As well as in media campaigns, women are often subject to language that enforces gender stereotypes in the workplace. Words used to describe the professional behaviour of women as opposed to men often reveal engrained traditional beliefs about how they think women should behave. The expectation for women to be ‘nice’ and ‘likeable’ means that women who assert themselves are labelled as ‘bossy’ or ‘aggressive’ whereas men with similar behaviours find themselves hailed for their ‘assertiveness’ – a trait expected of men wanting to get ahead in the business world.
An impassioned argument might be described as emotional or irrational if made by a woman, which Serena Williams pointed out in her feature in Harper’s Bazaar magazine in 2018. Reflecting on the controversy surrounding her 2018 US Open loss to Naomi Osaka which included a penalty for a perceived outburst, Serena noted, “Why is it that when women get passionate, they’re labelled emotional, crazy and irrational, but when men do they’re seen as passionate and strong?”
What are we to take from this? Language matters. The words we choose when we’re praising, remonstrating, describing or communicating with others has meaning whether we intend it to or not, and that meaning has great power. And you know what they say about great power – with it comes great responsibility.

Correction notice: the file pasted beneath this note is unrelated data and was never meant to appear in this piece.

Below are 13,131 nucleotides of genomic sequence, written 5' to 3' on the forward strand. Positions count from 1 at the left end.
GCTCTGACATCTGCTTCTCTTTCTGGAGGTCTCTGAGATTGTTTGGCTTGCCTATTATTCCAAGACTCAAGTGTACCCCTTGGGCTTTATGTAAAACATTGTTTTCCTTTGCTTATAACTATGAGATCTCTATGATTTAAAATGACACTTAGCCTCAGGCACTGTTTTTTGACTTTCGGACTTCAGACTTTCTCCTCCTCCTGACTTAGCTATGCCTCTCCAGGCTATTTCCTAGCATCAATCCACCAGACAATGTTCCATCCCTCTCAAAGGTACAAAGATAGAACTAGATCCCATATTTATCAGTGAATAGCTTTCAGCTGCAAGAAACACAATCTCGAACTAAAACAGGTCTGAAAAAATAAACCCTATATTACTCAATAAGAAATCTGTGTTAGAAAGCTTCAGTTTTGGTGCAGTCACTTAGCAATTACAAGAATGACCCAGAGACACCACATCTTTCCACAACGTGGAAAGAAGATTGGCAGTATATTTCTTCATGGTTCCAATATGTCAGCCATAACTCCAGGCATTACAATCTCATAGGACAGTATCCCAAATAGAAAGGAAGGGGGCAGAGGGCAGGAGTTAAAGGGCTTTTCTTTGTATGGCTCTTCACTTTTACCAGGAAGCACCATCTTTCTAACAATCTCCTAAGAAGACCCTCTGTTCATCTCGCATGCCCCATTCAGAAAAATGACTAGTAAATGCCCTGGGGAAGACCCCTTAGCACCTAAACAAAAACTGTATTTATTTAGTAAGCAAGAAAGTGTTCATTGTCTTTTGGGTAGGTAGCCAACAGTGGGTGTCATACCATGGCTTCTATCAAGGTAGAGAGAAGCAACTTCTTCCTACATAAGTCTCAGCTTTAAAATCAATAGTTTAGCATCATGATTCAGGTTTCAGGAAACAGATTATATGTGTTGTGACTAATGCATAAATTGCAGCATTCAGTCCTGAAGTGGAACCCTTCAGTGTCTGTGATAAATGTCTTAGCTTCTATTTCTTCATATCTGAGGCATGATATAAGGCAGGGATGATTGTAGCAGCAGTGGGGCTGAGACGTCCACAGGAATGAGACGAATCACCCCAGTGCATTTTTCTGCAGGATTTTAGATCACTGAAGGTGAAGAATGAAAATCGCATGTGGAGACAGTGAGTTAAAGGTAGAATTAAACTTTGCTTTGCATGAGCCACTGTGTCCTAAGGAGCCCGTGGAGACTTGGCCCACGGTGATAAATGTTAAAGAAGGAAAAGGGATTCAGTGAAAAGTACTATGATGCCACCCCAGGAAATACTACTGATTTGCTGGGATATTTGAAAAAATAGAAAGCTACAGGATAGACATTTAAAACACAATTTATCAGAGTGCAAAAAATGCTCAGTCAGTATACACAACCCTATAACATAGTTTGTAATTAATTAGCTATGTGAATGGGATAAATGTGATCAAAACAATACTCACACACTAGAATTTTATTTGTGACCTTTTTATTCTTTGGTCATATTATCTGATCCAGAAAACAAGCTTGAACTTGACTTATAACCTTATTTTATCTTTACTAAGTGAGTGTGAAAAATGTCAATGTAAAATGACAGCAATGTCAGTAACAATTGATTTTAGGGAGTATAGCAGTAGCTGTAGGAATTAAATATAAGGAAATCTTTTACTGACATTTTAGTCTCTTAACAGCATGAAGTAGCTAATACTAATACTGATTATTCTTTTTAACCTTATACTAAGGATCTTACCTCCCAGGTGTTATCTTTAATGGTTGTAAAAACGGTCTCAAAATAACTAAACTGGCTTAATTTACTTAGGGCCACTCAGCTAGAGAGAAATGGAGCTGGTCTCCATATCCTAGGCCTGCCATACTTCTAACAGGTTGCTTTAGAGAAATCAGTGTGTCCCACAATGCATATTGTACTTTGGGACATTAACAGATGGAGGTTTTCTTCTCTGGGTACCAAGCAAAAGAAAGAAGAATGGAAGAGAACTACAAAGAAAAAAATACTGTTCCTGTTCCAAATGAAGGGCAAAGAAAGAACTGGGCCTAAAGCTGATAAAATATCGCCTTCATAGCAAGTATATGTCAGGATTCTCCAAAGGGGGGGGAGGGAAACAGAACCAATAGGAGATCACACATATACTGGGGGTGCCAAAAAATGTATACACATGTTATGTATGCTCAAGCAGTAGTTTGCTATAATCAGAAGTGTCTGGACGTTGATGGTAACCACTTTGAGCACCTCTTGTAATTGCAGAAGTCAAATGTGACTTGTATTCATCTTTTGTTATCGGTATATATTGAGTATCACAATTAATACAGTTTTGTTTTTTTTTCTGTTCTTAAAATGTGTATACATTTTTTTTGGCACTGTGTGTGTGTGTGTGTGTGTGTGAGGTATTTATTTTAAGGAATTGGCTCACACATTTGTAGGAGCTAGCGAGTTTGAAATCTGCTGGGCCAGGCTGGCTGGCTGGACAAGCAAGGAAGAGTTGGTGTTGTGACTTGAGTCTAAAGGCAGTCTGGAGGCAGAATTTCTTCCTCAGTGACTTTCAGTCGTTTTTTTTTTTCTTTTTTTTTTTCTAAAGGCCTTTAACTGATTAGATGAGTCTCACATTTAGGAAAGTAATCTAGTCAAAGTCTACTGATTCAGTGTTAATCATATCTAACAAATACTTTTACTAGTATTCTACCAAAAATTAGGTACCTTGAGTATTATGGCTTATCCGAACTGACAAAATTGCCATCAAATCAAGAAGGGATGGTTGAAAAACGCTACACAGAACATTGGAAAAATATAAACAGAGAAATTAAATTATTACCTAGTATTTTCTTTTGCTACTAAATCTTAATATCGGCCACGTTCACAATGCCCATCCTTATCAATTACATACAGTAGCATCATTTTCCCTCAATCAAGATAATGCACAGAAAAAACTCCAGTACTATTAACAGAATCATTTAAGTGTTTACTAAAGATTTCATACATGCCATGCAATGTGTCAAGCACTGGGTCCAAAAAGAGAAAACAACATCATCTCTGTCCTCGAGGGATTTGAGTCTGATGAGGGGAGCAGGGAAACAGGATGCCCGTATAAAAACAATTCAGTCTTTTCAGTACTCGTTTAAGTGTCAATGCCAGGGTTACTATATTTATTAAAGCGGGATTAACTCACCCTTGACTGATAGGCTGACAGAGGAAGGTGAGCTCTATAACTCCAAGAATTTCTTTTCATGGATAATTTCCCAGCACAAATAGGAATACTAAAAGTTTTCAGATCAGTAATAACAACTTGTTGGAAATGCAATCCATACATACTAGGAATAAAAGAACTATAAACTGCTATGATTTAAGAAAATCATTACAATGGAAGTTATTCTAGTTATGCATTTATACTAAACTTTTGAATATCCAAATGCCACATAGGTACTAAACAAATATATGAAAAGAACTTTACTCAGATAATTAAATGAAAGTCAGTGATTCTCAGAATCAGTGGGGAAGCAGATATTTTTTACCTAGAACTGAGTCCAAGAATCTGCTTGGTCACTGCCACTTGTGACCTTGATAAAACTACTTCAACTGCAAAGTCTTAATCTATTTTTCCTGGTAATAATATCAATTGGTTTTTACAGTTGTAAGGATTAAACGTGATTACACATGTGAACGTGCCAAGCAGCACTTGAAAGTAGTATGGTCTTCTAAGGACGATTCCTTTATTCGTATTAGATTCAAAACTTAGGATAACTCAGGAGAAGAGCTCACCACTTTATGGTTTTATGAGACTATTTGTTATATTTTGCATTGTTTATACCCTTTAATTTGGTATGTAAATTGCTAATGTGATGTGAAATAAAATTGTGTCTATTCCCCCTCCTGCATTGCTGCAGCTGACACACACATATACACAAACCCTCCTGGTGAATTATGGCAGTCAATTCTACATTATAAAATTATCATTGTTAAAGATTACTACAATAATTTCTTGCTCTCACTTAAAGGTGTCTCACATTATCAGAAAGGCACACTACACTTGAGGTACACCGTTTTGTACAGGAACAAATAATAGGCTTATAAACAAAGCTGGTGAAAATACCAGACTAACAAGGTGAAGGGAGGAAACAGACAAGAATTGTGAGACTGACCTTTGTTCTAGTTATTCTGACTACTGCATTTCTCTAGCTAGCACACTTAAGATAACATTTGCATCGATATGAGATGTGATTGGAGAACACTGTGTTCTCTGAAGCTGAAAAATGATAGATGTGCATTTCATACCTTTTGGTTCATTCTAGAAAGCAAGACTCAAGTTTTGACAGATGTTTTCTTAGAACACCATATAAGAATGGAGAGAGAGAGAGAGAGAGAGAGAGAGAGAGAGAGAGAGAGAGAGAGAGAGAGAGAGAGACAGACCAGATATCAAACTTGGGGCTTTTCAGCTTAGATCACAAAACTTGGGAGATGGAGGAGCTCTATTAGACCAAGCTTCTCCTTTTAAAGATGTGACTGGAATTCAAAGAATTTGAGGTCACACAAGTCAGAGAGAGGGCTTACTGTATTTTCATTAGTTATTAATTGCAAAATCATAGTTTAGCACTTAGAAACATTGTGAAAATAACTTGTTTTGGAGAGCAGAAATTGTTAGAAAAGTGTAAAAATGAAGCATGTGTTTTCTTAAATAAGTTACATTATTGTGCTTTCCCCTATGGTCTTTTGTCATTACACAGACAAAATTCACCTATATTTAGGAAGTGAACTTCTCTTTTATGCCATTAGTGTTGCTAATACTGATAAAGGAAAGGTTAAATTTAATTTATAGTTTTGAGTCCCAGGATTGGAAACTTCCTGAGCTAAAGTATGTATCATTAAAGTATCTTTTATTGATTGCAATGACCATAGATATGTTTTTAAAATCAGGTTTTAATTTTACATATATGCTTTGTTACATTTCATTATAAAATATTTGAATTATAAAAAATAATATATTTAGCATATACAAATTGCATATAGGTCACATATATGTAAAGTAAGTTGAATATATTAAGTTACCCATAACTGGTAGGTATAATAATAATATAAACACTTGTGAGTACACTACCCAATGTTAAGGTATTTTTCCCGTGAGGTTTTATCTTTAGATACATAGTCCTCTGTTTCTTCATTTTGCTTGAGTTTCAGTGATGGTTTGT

We should be mindful of what our words are assigning value to, or which beliefs and assumptions they’re reinforcing. We should choose our words wisely. Dismantling gender stereotypes, how women are perceived and valued will not happen overnight, but I’m a big believer that language plays a huge role in doing just that. We need to be brave in seeking ‘coaching moments’ to help others think through their words and their underlying meanings – for instance if someone gives you feedback that you’ve got an ‘edge’, rather than get irritated perhaps it’s time to be intrigued and ask “compared to whom?”
The featured image is of the words ‘you choose your words’ spelt out in scrabble pieces. Photo by Brett Jordan used with permission from Unsplash.